“It’s not a massive umbrella within the music style that we do,” adds Holmes. “You’re using heavy guitars and drums so it’s only going to be so different. Especially with Gothic because it was very different than the first album. You can link all our albums to the same people that have written them. I think it’s a good attitude to go into a writing scenario like that, but ultimately, it’s the same people writing so you’re going to have similarities anyway. It’s like starting a new chapter, a psychological fresh page, I suppose. You’d never want to repeat the last album. I must admit I never say, ‘Oh shit, I want to do what we did the last time.’ To me, that’s like, ‘Oh, god, no.’ A lot of bands, particularly death metal bands, they do the same album every time and I just don’t understand their mentality. I don’t mean one or two albums. People with 30-year careers are still doing the same album.”

The band was sent back to Academy Studios in November 1990 to begin work on Gothic. Instead of Hammy manning the production board, this time it was studio owner Keith Appleton. By then, the honeymoon between Peaceville and the band was over, with Hammy of the belief that he and Paradise Lost were like “oil and water.” Signs of strain popped up during the band’s quick trek into Europe in support of Lost Paradise, with Hammy feeling as though he could never satisfy the band, especially Mackintosh. The two parties may have shared the same fondness for alcohol and marijuana and were only a few years apart in age, but the limitations of Peaceville Records — no matter how much Hammy invested into the band — was generally top of mind within the Paradise Lost ranks as they headed into the recording of Gothic. Their relationship was now simply living on borrowed time.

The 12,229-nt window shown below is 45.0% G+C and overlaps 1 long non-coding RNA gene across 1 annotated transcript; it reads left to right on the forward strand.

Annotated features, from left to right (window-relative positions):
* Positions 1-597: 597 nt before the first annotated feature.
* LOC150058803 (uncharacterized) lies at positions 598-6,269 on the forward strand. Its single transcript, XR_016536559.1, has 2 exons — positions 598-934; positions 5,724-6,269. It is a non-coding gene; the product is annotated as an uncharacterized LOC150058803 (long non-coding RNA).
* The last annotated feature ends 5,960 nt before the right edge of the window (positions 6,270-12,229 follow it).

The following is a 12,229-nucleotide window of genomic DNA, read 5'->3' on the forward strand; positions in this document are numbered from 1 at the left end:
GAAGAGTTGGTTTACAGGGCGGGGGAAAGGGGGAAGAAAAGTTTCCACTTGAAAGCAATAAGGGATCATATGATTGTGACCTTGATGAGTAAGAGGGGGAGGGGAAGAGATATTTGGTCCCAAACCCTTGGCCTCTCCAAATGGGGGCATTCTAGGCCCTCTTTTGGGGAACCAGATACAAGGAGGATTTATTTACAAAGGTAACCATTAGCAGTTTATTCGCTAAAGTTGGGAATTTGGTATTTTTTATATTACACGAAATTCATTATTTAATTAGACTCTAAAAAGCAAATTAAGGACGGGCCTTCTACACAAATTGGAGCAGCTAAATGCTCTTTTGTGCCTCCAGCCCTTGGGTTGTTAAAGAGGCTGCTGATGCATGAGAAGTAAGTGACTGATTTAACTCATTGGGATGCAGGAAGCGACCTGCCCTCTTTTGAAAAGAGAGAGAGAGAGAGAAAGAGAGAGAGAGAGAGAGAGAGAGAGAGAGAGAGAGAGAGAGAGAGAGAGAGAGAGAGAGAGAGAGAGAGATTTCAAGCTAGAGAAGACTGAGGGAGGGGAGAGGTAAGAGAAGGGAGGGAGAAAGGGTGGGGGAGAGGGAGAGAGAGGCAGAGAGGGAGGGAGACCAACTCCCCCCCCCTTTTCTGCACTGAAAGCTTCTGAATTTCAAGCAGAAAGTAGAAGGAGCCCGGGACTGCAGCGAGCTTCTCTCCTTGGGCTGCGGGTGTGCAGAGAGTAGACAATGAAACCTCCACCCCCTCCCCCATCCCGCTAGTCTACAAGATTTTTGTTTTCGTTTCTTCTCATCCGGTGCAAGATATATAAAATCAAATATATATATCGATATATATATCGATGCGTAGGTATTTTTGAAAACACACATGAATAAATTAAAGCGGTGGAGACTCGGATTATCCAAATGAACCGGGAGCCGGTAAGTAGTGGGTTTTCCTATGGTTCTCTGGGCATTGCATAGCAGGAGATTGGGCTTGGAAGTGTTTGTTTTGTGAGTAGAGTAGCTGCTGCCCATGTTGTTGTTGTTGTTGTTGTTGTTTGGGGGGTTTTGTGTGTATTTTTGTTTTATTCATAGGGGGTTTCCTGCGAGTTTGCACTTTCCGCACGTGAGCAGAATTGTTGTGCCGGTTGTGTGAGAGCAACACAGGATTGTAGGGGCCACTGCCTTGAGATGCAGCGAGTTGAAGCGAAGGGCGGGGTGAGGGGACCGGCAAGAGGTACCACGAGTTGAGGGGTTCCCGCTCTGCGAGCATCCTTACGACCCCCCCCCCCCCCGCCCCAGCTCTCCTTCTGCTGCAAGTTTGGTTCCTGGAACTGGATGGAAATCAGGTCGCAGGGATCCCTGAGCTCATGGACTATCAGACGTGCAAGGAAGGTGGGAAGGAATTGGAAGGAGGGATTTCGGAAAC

Appleton, not only an excellent Hammond organ player but also a steam engine aficionado to the point where discarded engines could be found scattered throughout Academy’s backyard, was nearly two decades older than the members of Paradise Lost and was without much, if any, knowledge of metal. What Appleton did have was both the patience and studio acumen to make the band’s new-found direction come to life.

“I used to love talking to him because it was like talking to someone who had much more insight into life,” says Mackintosh. “Watching him handle the two-inch tape back then on this little machine — I don’t know how expensive it was or what, but he was really good at doing drop-ins. If you’d messed something up, then you have to drop a part in. He was really fast on this machine. I remember being wide-eyed watching him do this thing and I thought, ‘Wow, I hope one day I can do that kind of stuff.’”